Le Pain Quotidien's Uncommon Good
Ben Calderwood Le Pain's warm welcome
The Santa Monica PQ is an excellent place to collect an espresso and brioche after shopping the nearby Wednesday and Saturday farmers markets. (If you glimpse the special overfilled pâte à choux--resembling Pac-Man with a mouth jammed full of pastry cream--abandon the brioche!) You'll enjoy a superb cup of coffee and a unique sensation--call it autonomy--that comes from breaching the Starbucks bubble. Which is funny, because Le Pain Quotidien is a chain with operations on five continents. There are 12 locations in Southern California alone. Yet this "bakery and communal table" concept from Belgian boulanger Alain Coumont betrays a respect for the local, the seasonal and the idiosyncratic that is terribly unbecoming of a multinational dining conglomerate.
Beyond the bakery counter and the weathered armoires stocked with house brand pantry staples--organic confitures, whole bean coffee, shakers of grey salt--you'll encounter an airy dining room with simple wood tables and walls the color of pottery glaze. For breakfast, there are steel cut oats, coddled omelets and seasonal fruit. For lunch, a rainbow of soups and Mediterranean-inspired salads, or a cheese plate supplemented with artisanal charcuterie.
Inevitably you will order Le Pain's tartine, a geometric composition of wheat bread, toppings and a spray of greens served on a flat platter that looks like an artist's palette. Try the ricotta, studded with bits of mission fig and tomato, or the aged gruyère, with wedges of tomato and mango and a dazzling trio of composed mustards. It's worth noting that virtually everything in the building, from the au naturel dishes to the reclaimed wood of the communal table, is preceded by green-speak: organic, sustainable, raw, biodynamic. You can feel your carbon footprint shrinking just reading the menu. This is easy to dismiss in a metropolis as conflicted as Los Angeles, but a review of the company website substantiates the adjectives. Skeptics are urged to take home a baguette. Baked fresh daily, these tender loaves--ideal for garlic bread or pain au chocolat--contain nothing more than organic flour, salt, water and yeast. When, a mere 24 hours later, any remainder is as hard as a police baton, you'll know Le Pain Quotidien's eco-bistro cuisine is for real.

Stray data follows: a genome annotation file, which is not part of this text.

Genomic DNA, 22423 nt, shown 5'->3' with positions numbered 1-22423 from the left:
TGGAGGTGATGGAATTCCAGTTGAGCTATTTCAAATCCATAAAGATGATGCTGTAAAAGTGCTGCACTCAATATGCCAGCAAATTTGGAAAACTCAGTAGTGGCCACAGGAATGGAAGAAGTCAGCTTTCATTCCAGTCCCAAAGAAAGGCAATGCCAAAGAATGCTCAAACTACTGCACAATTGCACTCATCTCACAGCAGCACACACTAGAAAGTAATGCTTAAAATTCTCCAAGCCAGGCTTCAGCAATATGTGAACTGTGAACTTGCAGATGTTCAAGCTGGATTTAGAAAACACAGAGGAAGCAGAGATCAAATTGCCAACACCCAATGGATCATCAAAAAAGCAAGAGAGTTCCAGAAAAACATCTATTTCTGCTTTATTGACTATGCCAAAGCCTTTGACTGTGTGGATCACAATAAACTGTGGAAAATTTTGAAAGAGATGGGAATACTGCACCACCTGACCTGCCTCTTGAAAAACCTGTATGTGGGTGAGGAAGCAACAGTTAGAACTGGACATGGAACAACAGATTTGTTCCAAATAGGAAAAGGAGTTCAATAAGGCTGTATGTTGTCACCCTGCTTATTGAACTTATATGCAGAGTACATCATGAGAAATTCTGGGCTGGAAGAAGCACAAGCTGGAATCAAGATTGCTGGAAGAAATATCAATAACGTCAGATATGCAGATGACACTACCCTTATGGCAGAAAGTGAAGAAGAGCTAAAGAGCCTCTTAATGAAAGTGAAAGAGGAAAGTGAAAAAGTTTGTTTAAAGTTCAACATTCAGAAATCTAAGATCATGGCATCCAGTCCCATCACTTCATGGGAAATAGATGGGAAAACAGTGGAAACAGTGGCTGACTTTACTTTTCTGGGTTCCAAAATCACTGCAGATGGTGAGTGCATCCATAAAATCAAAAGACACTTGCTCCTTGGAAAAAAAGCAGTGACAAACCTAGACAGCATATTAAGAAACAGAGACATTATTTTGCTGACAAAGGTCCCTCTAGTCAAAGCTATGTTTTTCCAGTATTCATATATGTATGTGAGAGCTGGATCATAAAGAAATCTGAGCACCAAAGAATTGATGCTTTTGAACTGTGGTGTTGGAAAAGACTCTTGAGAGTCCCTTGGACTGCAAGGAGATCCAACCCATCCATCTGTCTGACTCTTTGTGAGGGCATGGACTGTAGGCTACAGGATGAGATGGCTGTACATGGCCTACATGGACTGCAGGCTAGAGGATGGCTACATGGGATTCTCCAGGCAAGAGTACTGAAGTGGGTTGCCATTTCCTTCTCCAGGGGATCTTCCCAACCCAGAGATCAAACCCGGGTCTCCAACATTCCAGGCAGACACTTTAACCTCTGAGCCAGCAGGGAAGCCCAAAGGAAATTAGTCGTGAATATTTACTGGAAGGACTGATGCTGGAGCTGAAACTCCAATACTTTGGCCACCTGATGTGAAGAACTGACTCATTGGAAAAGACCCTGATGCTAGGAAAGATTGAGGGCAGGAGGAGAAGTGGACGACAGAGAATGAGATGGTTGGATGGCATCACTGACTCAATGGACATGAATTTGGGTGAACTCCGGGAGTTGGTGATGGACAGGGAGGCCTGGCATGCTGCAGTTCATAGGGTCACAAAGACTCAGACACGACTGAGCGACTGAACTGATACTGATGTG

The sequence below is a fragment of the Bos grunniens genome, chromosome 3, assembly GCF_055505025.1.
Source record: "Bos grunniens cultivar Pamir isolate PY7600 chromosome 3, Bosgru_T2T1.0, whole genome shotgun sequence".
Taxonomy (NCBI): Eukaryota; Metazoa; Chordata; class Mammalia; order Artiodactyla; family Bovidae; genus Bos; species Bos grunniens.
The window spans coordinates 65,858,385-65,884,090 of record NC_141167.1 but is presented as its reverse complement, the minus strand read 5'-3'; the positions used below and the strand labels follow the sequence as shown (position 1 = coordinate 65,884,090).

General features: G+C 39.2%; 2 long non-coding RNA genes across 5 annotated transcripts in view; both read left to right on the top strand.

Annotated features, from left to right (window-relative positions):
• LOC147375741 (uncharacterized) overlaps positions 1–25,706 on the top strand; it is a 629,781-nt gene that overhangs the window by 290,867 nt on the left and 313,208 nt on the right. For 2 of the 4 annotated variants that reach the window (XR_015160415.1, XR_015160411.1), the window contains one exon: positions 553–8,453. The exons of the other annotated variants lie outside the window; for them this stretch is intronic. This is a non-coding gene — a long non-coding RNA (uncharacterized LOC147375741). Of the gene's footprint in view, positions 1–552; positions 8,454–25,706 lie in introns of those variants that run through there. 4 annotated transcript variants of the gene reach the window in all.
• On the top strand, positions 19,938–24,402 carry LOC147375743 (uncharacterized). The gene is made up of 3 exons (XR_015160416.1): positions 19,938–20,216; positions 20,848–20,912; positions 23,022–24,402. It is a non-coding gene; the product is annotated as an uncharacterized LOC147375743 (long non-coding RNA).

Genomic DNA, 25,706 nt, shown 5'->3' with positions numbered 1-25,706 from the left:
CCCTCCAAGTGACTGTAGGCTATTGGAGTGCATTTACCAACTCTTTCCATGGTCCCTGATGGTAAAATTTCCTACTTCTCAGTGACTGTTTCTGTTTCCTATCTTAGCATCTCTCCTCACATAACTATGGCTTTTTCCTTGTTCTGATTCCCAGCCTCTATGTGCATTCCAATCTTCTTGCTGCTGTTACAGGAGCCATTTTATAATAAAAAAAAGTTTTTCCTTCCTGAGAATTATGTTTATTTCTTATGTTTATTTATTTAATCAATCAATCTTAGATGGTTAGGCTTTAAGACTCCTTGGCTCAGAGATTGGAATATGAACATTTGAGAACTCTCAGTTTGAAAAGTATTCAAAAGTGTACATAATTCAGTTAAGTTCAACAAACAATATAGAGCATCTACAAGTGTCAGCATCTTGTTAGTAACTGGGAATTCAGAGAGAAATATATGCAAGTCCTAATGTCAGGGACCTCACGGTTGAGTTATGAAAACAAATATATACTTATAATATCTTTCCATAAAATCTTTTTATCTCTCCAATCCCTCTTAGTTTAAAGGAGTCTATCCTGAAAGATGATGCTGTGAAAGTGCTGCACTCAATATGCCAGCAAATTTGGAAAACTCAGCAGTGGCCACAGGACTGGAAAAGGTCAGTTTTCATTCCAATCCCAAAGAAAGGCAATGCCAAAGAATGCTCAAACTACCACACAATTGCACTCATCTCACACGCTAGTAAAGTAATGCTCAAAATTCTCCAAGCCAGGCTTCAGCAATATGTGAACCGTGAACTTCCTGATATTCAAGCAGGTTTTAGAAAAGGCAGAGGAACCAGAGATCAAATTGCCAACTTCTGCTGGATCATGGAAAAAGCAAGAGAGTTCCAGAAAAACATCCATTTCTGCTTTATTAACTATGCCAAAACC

Ben Calderwood Decoding the tartine
Le Pain Quotidien: 316 Santa Monica Boulevard, Santa Monica, CA 90401; 310-393-6800. Open daily 8am-7pm.